Shelby Ford Mustang GT500KR Burnout Testing Mix
Here's a video mix of our days testing out the new GT500 King of the Road
in Utah a few weeks back. Want to see the full review? Check out our
recent episodes. Stay tuned for a sneak peek of things to come in summer.
EVO X or New STi - Part 2 - Garage419
Matt Farah puts the new EVO X and New STi on the Dyno at Auto Masters AMR in
Maroneck NY. After a few Dyno pulls, tuning questions are
answered and we finally get an idea of what makes the two cars such
completely different beasts. - Garage419.com
2010 Lotus Elise vs. 2000 Lotus Esprit
The Smoking Tire visits the beautiful Ojai valley with two of Lotus's
finest cars, the Elise and the Esprit. Matt Farah hits the canyons to find
out how the quintessential 'new' Lotus compares to the well-aging Esprit
Fast & Furious 4: The Cars and Trucks
FAST & FURIOUS COVERAGE @ INSIDELINE.COM:
Opens Friday, April 3!!!
In the movie business, cars are expendable. They're not respected, nowhere
near cherished, subject to abuse and constantly thrashed. It doesn't matter
if the cars are Ferraris or Ford Crown Vics, the job of any vehicle in a
movie is to tell the story effectively — even if it must be destroyed in
order to do so. And in a movie like Fast & Furious (opening April 3) the
cars do a lot of storytelling. We should know; we went behind the scenes.
In October of 2007, Dennis McCarthy was hired as the picture car
coordinator for Fast & Furious, and after leasing a 60,000-square-foot shop
in Southern California's San Fernando Valley and hiring a staff of
mechanics and fabricators, he got started building the 240 or so cars that
would be needed for the production — to portray about a dozen on-screen
cars tied to a character. After all, duplicates were needed of every car to
ensure the production never had to slow down; to perform specific stunts;
and to be wrecked in the most spectacular way possible.
Using documentation from the production's picture car department and
in-person interviews with McCarthy and his hard-working team of
fabricators, Inside Line has created the most comprehensive guide to this
year's hottest movie cars. Here it is: Inside Line's guide to the cars and
trucks of Fast & Furious.
New World Garage Charger 70 sabato pomeriggio
Dodge Charger 70 Vin Diesel (Dominic Toretto)
NEW WORLD GARAGE Reggio Emilia - Via Vistola 6
TUTTI I SABATI DALLE 15.30 ALLE 18.30
AMERICAN MUSCLE CARS
al Raduno del Sabato pomeriggio INVITO APERTO A TUTTI !!
Dodge Charger 1968 blown hemi
this is Nick suckow's car in September 2008 before it was stolen. If you
have any information about this dodge charger please let me know.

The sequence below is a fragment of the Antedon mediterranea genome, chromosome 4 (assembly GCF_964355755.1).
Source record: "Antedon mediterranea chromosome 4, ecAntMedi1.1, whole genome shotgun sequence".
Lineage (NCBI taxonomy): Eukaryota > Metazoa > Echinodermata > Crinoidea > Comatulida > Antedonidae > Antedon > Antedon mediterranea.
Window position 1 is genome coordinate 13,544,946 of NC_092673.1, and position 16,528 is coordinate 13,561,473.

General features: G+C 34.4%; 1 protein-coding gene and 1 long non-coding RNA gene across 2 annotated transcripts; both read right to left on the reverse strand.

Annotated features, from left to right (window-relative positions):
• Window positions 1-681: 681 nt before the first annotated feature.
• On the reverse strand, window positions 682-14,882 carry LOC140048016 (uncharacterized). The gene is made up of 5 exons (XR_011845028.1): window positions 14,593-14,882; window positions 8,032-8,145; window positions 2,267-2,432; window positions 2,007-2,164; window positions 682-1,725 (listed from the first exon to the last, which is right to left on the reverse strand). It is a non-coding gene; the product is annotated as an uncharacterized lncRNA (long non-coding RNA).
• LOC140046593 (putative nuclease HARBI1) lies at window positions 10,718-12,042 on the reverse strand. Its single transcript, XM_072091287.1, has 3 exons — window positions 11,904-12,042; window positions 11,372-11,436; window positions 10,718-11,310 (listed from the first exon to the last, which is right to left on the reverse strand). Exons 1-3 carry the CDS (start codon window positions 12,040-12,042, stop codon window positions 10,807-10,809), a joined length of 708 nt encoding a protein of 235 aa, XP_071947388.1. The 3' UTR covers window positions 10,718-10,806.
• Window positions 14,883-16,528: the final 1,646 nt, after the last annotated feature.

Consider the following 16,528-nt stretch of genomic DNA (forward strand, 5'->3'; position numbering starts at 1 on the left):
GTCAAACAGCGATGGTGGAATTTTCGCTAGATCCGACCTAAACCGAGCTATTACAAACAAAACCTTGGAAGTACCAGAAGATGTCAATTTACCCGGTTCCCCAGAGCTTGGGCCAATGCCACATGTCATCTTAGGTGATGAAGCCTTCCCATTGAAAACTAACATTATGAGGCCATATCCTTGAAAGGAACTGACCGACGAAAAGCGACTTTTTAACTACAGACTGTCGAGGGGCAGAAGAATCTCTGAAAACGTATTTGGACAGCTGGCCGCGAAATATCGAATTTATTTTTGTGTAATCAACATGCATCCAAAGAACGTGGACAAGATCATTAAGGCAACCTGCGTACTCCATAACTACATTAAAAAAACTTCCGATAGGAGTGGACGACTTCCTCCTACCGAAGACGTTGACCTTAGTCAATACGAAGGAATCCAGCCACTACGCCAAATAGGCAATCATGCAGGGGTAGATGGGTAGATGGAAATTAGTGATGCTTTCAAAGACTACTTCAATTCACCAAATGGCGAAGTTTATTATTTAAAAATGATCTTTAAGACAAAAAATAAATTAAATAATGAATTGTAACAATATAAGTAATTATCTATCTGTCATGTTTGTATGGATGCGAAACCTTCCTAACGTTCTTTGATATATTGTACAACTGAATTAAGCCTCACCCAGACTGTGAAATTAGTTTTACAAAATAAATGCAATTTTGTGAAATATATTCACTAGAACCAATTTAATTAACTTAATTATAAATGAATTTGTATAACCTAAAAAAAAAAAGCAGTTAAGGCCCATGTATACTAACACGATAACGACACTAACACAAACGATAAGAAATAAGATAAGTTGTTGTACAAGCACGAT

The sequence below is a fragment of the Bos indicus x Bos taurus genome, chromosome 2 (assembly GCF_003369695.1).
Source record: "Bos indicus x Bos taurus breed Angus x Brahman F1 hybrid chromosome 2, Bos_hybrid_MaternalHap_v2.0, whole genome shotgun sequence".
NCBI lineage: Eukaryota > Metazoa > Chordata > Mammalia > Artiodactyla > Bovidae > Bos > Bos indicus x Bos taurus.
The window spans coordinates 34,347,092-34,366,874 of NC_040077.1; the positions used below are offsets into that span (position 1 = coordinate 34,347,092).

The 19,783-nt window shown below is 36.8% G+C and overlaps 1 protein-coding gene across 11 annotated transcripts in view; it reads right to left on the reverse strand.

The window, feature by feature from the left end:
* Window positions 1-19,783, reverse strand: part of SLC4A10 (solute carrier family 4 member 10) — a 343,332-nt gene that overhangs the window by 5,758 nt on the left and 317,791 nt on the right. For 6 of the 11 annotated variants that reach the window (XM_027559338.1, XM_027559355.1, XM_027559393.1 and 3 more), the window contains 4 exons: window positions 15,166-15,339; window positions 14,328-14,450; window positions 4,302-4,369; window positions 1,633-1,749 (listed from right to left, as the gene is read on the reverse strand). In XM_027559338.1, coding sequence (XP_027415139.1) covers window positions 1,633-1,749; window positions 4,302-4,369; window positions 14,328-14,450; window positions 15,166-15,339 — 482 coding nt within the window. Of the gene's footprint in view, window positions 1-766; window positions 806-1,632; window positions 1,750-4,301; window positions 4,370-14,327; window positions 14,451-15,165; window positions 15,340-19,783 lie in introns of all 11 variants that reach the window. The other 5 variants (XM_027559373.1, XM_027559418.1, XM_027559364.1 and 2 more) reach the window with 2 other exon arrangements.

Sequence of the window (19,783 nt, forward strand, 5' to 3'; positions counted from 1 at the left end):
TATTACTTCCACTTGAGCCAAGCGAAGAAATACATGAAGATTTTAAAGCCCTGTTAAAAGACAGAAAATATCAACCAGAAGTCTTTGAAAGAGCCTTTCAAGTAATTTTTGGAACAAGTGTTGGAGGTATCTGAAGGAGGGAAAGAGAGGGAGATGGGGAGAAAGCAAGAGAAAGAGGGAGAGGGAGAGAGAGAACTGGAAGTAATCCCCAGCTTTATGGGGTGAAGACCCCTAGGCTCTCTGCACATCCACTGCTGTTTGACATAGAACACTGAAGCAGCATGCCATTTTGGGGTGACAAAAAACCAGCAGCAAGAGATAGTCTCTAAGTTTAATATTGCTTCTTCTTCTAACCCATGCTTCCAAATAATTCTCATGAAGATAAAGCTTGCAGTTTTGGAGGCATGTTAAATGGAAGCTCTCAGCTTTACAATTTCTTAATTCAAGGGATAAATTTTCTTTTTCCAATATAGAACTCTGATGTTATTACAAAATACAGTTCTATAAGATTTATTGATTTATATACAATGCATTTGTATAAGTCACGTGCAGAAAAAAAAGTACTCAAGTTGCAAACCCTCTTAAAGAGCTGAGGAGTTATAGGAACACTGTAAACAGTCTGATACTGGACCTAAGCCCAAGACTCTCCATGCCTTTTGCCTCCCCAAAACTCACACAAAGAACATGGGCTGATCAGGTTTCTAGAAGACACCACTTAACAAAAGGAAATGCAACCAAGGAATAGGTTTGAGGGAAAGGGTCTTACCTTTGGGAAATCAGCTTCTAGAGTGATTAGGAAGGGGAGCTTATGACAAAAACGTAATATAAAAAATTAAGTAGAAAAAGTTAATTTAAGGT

http://www.weau.com/home/headlines/33732019.html# Back in 1984,
high-schooler Nick Suckow bought himself a '68 Dodge Charger. He was gonna
fix it up and roar down the road. Nick was born a gearhead. A hot rod. From
the first time he drove, he drove hard. The redline was always at hand.
When he joined the Army out of high school and shipped to Germany he got
hooked on the autobahn, where you could ease over to the left lane, stomp
the foot-feed flat, and shoot, they just let you go. "Fast," Nick likes to
say, "isn't the same as reckless." All that racing around, and then life
served up a grim little joke: The day Nick Suckow wrecked - the day his
life changed forever, the last day he ever stood on his own two feet - he
was going 35 miles per hour with his seatbelt on. He'd been married two
weeks. He and his wife were on their way home from their Wisconsin
honeymoon, making the run back to Texas in Nick's Gran Prix. They were
towing a rusted-out Ford Bronco - Nick always had his eye out for a cheap
beater, and he had found one up north. On a rough stretch of road Nick
crawled in the Bronco to keep it straight. The front tire hooked a pothole.
The tie rod snapped. The seat belt broke. He landed in the ditch. The
Bronco landed on his neck. Nick says he remembers the sun in his eyes. Then
the darkness closing in. A lot of years, then. Hospitals. Home. Hospitals.
The marriage ended. Back to Wisconsin. Rehab, and more hospitals. The speed
demon, not going anywhere fast. But eventually he had them drag that
Charger out. Arranged to get it in the shop. Whenever he had a little
money, he'd get some work done. "They whittled away at it," he says. "I
told my mom, if I die, dump my ashes in the fuel tank, and I'll go down the
drag strip one last time." Seventeen years. Seventeen years of learning how
to live from the neck up. Seventeen years of whittling. Hed show you the
latest pictures - a quarter panel here, a shot of primer there, a couple
tires. He'd get down to the shop, supervise in person when he could. He
couldn't run the wrenches, but he could run the show. He'd sneak out for a
little speed fix sometimes - once a paraplegic friend strapped Nick's chair
to a motorcycle sidecar and they blew down the road, one good pair of arms
between'em. Nick says it was good to feel the wind on his face. On a sunny
day in October of 2006, Nick Suckow's pals helped him slide from one set of
wheels into another. They strapped him in the passenger side, and you could
see the anticipation on his face, even behind the mirrored shades. The car
cruised out of the lot, and then picked up speed, the blower making a Mad
Max whine as the wheels warmed to the road. After a nice easy ride, the
Charger pulled to a stop on an isolated little stretch of blacktop. There
was a quiet moment, before the driver wound that 426 fuel-injected blown
Hemi up tight. Then Nick Suckow gave the nod and went fishtailing down the
blacktop on a journey that had never really ended.